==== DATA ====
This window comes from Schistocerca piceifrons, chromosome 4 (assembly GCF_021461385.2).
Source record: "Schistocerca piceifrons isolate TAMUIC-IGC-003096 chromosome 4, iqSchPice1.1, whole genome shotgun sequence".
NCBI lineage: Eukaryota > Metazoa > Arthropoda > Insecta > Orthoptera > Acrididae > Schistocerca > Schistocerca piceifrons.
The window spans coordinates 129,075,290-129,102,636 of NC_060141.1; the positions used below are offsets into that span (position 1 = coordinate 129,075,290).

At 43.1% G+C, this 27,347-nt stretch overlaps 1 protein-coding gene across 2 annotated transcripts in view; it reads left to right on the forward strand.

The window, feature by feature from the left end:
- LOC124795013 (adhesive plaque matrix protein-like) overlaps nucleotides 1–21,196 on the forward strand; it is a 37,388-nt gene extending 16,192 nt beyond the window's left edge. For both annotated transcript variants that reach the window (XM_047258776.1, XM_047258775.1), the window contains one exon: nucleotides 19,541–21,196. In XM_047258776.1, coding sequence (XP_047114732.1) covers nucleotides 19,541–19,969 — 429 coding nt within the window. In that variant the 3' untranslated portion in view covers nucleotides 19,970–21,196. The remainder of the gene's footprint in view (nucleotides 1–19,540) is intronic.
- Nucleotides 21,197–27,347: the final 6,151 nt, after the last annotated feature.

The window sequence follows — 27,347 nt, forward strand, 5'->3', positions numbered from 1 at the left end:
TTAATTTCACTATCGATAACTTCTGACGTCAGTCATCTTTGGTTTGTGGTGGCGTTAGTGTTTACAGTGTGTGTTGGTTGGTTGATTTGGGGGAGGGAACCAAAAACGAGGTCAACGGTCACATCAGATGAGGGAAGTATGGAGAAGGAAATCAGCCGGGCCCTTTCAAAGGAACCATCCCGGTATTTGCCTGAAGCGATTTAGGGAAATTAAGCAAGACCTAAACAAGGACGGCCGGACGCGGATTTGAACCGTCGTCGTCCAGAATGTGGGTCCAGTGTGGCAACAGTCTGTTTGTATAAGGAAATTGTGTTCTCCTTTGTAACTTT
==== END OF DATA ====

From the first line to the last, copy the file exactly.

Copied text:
This window comes from Schistocerca piceifrons, chromosome 4 (assembly GCF_021461385.2).
Source record: "Schistocerca piceifrons isolate TAMUIC-IGC-003096 chromosome 4, iqSchPice1.1, whole genome shotgun sequence".
NCBI lineage: Eukaryota > Metazoa > Arthropoda > Insecta > Orthoptera > Acrididae > Schistocerca > Schistocerca piceifrons.
The window spans coordinates 129,075,290-129,102,636 of NC_060141.1; the positions used below are offsets into that span (position 1 = coordinate 129,075,290).

At 43.1% G+C, this 27,347-nt stretch overlaps 1 protein-coding gene across 2 annotated transcripts in view; it reads left to right on the forward strand.

The window, feature by feature from the left end:
- LOC124795013 (adhesive plaque matrix protein-like) overlaps nucleotides 1–21,196 on the forward strand; it is a 37,388-nt gene extending 16,192 nt beyond the window's left edge. For both annotated transcript variants that reach the window (XM_047258776.1, XM_047258775.1), the window contains one exon: nucleotides 19,541–21,196. In XM_047258776.1, coding sequence (XP_047114732.1) covers nucleotides 19,541–19,969 — 429 coding nt within the window. In that variant the 3' untranslated portion in view covers nucleotides 19,970–21,196. The remainder of the gene's footprint in view (nucleotides 1–19,540) is intronic.
- Nucleotides 21,197–27,347: the final 6,151 nt, after the last annotated feature.

The window sequence follows — 27,347 nt, forward strand, 5'->3', positions numbered from 1 at the left end:
TTAATTTCACTATCGATAACTTCTGACGTCAGTCATCTTTGGTTTGTGGTGGCGTTAGTGTTTACAGTGTGTGTTGGTTGGTTGATTTGGGGGAGGGAACCAAAAACGAGGTCAACGGTCACATCAGATGAGGGAAGTATGGAGAAGGAAATCAGCCGGGCCCTTTCAAAGGAACCATCCCGGTATTTGCCTGAAGCGATTTAGGGAAATTAAGCAAGACCTAAACAAGGACGGCCGGACGCGGATTTGAACCGTCGTCGTCCAGAATGTGGGTCCAGTGTGGCAACAGTCTGTTTGTATAAGGAAATTGTGTTCTCCTTTGTAACTTT